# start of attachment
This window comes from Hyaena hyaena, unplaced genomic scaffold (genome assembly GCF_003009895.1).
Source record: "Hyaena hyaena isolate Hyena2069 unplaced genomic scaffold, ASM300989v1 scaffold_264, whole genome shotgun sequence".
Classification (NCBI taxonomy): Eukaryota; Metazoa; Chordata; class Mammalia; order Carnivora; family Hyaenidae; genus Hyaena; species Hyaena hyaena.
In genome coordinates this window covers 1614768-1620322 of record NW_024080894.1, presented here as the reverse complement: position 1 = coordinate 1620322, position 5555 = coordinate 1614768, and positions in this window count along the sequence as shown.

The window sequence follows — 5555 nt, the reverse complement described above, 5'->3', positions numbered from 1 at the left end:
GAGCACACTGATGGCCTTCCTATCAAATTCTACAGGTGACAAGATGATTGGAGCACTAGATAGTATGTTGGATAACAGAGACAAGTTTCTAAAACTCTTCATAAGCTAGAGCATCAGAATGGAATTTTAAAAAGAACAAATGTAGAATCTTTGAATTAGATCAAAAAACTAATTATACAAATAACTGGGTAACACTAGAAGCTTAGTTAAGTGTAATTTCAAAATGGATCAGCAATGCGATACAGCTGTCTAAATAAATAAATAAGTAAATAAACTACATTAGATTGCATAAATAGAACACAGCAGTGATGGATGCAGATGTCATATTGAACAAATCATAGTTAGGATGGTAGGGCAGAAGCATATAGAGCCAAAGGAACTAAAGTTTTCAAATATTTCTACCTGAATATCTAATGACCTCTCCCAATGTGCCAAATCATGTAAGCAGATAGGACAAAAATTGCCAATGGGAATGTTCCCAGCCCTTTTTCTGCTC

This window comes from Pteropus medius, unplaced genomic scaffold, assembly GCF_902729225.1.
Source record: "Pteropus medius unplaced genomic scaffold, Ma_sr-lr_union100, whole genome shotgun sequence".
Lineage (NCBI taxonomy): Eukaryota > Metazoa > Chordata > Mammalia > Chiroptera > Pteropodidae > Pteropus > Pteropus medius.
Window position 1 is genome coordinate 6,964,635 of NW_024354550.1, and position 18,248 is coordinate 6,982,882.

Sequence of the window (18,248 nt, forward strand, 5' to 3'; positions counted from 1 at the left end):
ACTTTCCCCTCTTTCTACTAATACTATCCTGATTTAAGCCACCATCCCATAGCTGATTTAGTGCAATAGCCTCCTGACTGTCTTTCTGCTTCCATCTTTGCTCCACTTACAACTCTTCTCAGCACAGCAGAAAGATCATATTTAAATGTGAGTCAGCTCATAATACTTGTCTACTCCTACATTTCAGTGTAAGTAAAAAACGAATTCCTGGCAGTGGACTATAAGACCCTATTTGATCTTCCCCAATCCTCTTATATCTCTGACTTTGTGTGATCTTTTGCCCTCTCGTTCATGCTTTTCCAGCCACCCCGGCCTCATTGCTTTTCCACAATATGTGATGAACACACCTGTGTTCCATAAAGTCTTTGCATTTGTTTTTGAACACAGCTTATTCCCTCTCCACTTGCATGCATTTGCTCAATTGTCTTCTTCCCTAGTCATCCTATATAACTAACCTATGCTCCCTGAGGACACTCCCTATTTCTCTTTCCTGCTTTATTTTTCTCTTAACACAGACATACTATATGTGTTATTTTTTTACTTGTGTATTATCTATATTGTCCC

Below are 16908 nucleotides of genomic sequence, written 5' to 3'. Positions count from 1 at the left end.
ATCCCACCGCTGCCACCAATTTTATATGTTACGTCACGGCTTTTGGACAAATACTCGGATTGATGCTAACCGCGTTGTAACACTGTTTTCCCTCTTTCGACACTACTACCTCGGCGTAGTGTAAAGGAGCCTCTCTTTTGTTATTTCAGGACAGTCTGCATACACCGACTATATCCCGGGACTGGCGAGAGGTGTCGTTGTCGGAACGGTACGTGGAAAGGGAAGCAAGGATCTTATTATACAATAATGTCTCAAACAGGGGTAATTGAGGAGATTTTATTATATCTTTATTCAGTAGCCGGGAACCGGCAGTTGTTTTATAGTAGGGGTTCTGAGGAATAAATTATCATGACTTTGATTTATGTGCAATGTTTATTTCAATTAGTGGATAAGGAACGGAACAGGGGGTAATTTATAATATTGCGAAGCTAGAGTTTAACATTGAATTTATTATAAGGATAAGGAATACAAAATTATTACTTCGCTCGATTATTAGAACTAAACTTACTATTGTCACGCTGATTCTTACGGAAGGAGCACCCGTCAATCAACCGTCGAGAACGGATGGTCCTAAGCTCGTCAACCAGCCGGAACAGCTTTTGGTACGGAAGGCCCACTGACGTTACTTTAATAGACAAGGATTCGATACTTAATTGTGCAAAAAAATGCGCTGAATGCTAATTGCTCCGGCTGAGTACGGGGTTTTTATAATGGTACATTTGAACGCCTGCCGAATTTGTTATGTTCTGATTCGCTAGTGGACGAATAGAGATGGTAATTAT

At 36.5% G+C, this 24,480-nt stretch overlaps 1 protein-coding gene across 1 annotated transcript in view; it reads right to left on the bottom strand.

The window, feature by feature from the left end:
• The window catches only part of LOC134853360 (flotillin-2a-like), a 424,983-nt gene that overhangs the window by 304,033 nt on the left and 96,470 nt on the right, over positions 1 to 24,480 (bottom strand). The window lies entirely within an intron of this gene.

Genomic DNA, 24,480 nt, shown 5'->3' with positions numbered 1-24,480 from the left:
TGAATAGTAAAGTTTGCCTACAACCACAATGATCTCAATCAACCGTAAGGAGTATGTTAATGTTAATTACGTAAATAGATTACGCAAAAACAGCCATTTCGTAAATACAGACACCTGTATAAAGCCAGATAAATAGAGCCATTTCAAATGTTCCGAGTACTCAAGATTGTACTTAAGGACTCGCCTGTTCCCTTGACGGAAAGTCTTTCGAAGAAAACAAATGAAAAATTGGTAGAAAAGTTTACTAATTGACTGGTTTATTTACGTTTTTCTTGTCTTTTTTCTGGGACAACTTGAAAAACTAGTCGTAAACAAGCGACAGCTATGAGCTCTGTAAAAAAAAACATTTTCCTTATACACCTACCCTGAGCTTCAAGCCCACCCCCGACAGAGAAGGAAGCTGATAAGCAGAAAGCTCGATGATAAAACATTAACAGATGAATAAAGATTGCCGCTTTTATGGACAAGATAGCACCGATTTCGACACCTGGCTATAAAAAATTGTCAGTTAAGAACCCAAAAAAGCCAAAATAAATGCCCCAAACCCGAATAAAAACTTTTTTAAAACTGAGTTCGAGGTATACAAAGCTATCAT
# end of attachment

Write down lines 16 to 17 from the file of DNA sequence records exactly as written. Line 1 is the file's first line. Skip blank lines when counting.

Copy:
The window, feature by feature from the left end:
• The window catches only part of LOC134853360 (flotillin-2a-like), a 424,983-nt gene that overhangs the window by 304,033 nt on the left and 96,470 nt on the right, over positions 1 to 24,480 (bottom strand). The window lies entirely within an intron of this gene.